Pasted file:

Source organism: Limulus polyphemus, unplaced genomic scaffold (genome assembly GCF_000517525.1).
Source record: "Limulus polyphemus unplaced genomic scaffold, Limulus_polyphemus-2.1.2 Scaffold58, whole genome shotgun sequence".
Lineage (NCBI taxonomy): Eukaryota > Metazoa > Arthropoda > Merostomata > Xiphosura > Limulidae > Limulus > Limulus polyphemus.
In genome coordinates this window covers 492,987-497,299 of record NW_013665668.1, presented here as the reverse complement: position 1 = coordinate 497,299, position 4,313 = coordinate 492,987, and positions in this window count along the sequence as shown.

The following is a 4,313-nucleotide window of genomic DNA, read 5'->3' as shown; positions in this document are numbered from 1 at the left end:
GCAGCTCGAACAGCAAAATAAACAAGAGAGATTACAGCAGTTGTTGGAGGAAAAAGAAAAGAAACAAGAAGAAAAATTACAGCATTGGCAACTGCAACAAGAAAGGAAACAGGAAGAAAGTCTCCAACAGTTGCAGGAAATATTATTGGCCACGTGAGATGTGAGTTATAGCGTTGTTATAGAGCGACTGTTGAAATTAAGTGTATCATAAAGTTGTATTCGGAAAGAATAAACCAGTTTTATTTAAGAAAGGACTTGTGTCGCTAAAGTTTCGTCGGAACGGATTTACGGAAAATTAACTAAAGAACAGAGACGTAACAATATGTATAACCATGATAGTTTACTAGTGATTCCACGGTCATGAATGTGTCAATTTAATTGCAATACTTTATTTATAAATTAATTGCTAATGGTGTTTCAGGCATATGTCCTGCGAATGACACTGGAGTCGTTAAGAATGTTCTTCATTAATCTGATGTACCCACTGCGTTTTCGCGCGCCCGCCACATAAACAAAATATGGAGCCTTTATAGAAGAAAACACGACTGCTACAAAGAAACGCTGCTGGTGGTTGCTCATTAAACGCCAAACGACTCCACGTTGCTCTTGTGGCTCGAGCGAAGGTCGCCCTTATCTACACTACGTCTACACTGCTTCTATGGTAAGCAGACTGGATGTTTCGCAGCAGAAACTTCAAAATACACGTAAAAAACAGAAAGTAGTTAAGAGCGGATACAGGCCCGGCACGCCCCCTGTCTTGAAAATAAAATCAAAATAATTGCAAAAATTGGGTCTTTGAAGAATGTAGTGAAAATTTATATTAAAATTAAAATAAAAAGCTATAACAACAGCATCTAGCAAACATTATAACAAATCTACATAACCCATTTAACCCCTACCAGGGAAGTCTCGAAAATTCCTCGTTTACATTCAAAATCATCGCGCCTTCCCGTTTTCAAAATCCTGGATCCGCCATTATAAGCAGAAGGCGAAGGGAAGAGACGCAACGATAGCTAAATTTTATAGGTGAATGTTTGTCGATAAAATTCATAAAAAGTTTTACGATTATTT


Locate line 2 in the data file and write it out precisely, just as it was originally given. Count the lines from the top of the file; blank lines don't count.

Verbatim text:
Source record: "Limulus polyphemus unplaced genomic scaffold, Limulus_polyphemus-2.1.2 Scaffold58, whole genome shotgun sequence".